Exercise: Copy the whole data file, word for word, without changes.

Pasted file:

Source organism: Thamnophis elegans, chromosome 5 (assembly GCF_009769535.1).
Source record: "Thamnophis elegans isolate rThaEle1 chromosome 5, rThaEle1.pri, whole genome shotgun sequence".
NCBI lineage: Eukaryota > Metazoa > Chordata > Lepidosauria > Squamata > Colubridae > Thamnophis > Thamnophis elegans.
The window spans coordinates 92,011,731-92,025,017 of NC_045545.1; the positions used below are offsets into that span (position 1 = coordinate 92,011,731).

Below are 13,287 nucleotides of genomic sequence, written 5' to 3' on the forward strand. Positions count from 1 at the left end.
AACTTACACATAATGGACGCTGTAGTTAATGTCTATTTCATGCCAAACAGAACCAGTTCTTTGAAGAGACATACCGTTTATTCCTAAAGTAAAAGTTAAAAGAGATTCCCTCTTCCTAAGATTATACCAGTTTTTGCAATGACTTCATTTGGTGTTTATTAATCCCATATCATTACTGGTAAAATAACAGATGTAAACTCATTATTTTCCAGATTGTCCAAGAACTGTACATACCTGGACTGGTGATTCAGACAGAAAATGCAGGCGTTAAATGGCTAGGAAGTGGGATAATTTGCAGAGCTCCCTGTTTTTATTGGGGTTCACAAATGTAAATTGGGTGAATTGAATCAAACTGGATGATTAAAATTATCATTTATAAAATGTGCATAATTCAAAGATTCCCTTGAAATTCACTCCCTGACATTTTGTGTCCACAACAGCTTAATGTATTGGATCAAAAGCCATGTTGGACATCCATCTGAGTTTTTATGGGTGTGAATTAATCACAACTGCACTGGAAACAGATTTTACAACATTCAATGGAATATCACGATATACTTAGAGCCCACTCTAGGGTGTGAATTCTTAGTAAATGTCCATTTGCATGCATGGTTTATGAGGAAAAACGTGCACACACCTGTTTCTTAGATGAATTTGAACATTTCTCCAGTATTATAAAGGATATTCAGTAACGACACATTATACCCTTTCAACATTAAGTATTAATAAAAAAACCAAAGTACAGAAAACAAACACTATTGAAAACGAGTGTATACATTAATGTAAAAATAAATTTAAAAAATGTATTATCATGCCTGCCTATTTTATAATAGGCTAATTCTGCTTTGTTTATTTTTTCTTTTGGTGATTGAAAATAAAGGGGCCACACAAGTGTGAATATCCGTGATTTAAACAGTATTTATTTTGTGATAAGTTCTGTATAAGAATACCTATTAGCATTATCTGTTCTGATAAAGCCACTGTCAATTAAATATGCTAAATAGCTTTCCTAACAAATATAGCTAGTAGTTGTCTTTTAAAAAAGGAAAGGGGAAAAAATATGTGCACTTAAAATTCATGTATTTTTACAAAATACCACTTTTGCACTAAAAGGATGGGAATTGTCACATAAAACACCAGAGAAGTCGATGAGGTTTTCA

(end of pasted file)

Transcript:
Source organism: Thamnophis elegans, chromosome 5 (assembly GCF_009769535.1).
Source record: "Thamnophis elegans isolate rThaEle1 chromosome 5, rThaEle1.pri, whole genome shotgun sequence".
NCBI lineage: Eukaryota > Metazoa > Chordata > Lepidosauria > Squamata > Colubridae > Thamnophis > Thamnophis elegans.
The window spans coordinates 92,011,731-92,025,017 of NC_045545.1; the positions used below are offsets into that span (position 1 = coordinate 92,011,731).

Below are 13,287 nucleotides of genomic sequence, written 5' to 3' on the forward strand. Positions count from 1 at the left end.
AACTTACACATAATGGACGCTGTAGTTAATGTCTATTTCATGCCAAACAGAACCAGTTCTTTGAAGAGACATACCGTTTATTCCTAAAGTAAAAGTTAAAAGAGATTCCCTCTTCCTAAGATTATACCAGTTTTTGCAATGACTTCATTTGGTGTTTATTAATCCCATATCATTACTGGTAAAATAACAGATGTAAACTCATTATTTTCCAGATTGTCCAAGAACTGTACATACCTGGACTGGTGATTCAGACAGAAAATGCAGGCGTTAAATGGCTAGGAAGTGGGATAATTTGCAGAGCTCCCTGTTTTTATTGGGGTTCACAAATGTAAATTGGGTGAATTGAATCAAACTGGATGATTAAAATTATCATTTATAAAATGTGCATAATTCAAAGATTCCCTTGAAATTCACTCCCTGACATTTTGTGTCCACAACAGCTTAATGTATTGGATCAAAAGCCATGTTGGACATCCATCTGAGTTTTTATGGGTGTGAATTAATCACAACTGCACTGGAAACAGATTTTACAACATTCAATGGAATATCACGATATACTTAGAGCCCACTCTAGGGTGTGAATTCTTAGTAAATGTCCATTTGCATGCATGGTTTATGAGGAAAAACGTGCACACACCTGTTTCTTAGATGAATTTGAACATTTCTCCAGTATTATAAAGGATATTCAGTAACGACACATTATACCCTTTCAACATTAAGTATTAATAAAAAAACCAAAGTACAGAAAACAAACACTATTGAAAACGAGTGTATACATTAATGTAAAAATAAATTTAAAAAATGTATTATCATGCCTGCCTATTTTATAATAGGCTAATTCTGCTTTGTTTATTTTTTCTTTTGGTGATTGAAAATAAAGGGGCCACACAAGTGTGAATATCCGTGATTTAAACAGTATTTATTTTGTGATAAGTTCTGTATAAGAATACCTATTAGCATTATCTGTTCTGATAAAGCCACTGTCAATTAAATATGCTAAATAGCTTTCCTAACAAATATAGCTAGTAGTTGTCTTTTAAAAAAGGAAAGGGGAAAAAATATGTGCACTTAAAATTCATGTATTTTTACAAAATACCACTTTTGCACTAAAAGGATGGGAATTGTCACATAAAACACCAGAGAAGTCGATGAGGTTTTCA